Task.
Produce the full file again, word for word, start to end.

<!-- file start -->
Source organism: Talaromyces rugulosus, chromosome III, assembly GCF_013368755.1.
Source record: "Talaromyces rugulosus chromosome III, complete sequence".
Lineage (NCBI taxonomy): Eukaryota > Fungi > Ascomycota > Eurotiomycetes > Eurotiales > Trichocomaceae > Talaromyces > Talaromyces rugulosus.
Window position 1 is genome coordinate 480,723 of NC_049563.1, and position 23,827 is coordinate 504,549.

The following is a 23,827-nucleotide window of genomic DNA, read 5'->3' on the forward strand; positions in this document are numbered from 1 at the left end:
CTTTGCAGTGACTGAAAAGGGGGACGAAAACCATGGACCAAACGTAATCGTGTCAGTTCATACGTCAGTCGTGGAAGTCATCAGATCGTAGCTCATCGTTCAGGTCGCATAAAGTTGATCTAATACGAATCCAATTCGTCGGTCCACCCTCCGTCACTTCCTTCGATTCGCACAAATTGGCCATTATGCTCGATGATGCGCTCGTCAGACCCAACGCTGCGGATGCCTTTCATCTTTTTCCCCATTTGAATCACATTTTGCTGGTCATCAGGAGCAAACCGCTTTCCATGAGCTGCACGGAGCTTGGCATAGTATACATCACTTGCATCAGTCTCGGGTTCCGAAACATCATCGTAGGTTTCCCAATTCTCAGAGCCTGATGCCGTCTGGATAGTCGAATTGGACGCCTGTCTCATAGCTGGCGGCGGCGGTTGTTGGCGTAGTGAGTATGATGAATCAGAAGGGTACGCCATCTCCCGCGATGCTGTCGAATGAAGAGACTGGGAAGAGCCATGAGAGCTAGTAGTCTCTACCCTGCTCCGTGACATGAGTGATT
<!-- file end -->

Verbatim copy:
Source organism: Talaromyces rugulosus, chromosome III, assembly GCF_013368755.1.
Source record: "Talaromyces rugulosus chromosome III, complete sequence".
Lineage (NCBI taxonomy): Eukaryota > Fungi > Ascomycota > Eurotiomycetes > Eurotiales > Trichocomaceae > Talaromyces > Talaromyces rugulosus.
Window position 1 is genome coordinate 480,723 of NC_049563.1, and position 23,827 is coordinate 504,549.

The following is a 23,827-nucleotide window of genomic DNA, read 5'->3' on the forward strand; positions in this document are numbered from 1 at the left end:
CTTTGCAGTGACTGAAAAGGGGGACGAAAACCATGGACCAAACGTAATCGTGTCAGTTCATACGTCAGTCGTGGAAGTCATCAGATCGTAGCTCATCGTTCAGGTCGCATAAAGTTGATCTAATACGAATCCAATTCGTCGGTCCACCCTCCGTCACTTCCTTCGATTCGCACAAATTGGCCATTATGCTCGATGATGCGCTCGTCAGACCCAACGCTGCGGATGCCTTTCATCTTTTTCCCCATTTGAATCACATTTTGCTGGTCATCAGGAGCAAACCGCTTTCCATGAGCTGCACGGAGCTTGGCATAGTATACATCACTTGCATCAGTCTCGGGTTCCGAAACATCATCGTAGGTTTCCCAATTCTCAGAGCCTGATGCCGTCTGGATAGTCGAATTGGACGCCTGTCTCATAGCTGGCGGCGGCGGTTGTTGGCGTAGTGAGTATGATGAATCAGAAGGGTACGCCATCTCCCGCGATGCTGTCGAATGAAGAGACTGGGAAGAGCCATGAGAGCTAGTAGTCTCTACCCTGCTCCGTGACATGAGTGATT